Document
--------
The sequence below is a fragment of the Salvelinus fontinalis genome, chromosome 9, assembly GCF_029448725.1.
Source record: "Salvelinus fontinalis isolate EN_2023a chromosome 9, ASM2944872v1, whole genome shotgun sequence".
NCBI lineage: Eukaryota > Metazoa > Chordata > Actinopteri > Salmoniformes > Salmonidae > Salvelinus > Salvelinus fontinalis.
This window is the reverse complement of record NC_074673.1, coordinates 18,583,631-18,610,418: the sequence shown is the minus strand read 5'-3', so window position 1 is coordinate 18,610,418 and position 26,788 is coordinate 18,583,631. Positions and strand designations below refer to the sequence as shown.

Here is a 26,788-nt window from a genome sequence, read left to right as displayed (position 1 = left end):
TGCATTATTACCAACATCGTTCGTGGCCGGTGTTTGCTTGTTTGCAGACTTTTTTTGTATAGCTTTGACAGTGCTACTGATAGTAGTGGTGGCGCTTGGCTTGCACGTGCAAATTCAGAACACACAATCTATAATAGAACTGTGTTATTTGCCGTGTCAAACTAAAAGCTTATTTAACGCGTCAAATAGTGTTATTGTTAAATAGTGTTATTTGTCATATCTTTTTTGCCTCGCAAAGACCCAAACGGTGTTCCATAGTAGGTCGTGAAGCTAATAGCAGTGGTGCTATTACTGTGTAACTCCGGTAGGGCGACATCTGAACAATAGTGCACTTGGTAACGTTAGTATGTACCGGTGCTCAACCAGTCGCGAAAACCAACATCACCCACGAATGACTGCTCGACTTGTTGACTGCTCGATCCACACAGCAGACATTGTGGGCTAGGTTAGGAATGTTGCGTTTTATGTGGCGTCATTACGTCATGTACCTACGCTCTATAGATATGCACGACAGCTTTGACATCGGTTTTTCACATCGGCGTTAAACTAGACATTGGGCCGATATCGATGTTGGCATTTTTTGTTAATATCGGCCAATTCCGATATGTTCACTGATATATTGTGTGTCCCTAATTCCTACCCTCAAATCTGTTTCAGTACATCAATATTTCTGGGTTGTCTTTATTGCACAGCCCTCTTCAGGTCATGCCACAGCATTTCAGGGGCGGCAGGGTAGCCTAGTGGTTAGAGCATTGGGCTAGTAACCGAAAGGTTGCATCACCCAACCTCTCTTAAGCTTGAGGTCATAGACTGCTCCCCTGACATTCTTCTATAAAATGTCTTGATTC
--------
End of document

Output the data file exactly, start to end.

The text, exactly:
The sequence below is a fragment of the Salvelinus fontinalis genome, chromosome 9, assembly GCF_029448725.1.
Source record: "Salvelinus fontinalis isolate EN_2023a chromosome 9, ASM2944872v1, whole genome shotgun sequence".
NCBI lineage: Eukaryota > Metazoa > Chordata > Actinopteri > Salmoniformes > Salmonidae > Salvelinus > Salvelinus fontinalis.
This window is the reverse complement of record NC_074673.1, coordinates 18,583,631-18,610,418: the sequence shown is the minus strand read 5'-3', so window position 1 is coordinate 18,610,418 and position 26,788 is coordinate 18,583,631. Positions and strand designations below refer to the sequence as shown.

Here is a 26,788-nt window from a genome sequence, read left to right as displayed (position 1 = left end):
TGCATTATTACCAACATCGTTCGTGGCCGGTGTTTGCTTGTTTGCAGACTTTTTTTGTATAGCTTTGACAGTGCTACTGATAGTAGTGGTGGCGCTTGGCTTGCACGTGCAAATTCAGAACACACAATCTATAATAGAACTGTGTTATTTGCCGTGTCAAACTAAAAGCTTATTTAACGCGTCAAATAGTGTTATTGTTAAATAGTGTTATTTGTCATATCTTTTTTGCCTCGCAAAGACCCAAACGGTGTTCCATAGTAGGTCGTGAAGCTAATAGCAGTGGTGCTATTACTGTGTAACTCCGGTAGGGCGACATCTGAACAATAGTGCACTTGGTAACGTTAGTATGTACCGGTGCTCAACCAGTCGCGAAAACCAACATCACCCACGAATGACTGCTCGACTTGTTGACTGCTCGATCCACACAGCAGACATTGTGGGCTAGGTTAGGAATGTTGCGTTTTATGTGGCGTCATTACGTCATGTACCTACGCTCTATAGATATGCACGACAGCTTTGACATCGGTTTTTCACATCGGCGTTAAACTAGACATTGGGCCGATATCGATGTTGGCATTTTTTGTTAATATCGGCCAATTCCGATATGTTCACTGATATATTGTGTGTCCCTAATTCCTACCCTCAAATCTGTTTCAGTACATCAATATTTCTGGGTTGTCTTTATTGCACAGCCCTCTTCAGGTCATGCCACAGCATTTCAGGGGCGGCAGGGTAGCCTAGTGGTTAGAGCATTGGGCTAGTAACCGAAAGGTTGCATCACCCAACCTCTCTTAAGCTTGAGGTCATAGACTGCTCCCCTGACATTCTTCTATAAAATGTCTTGATTC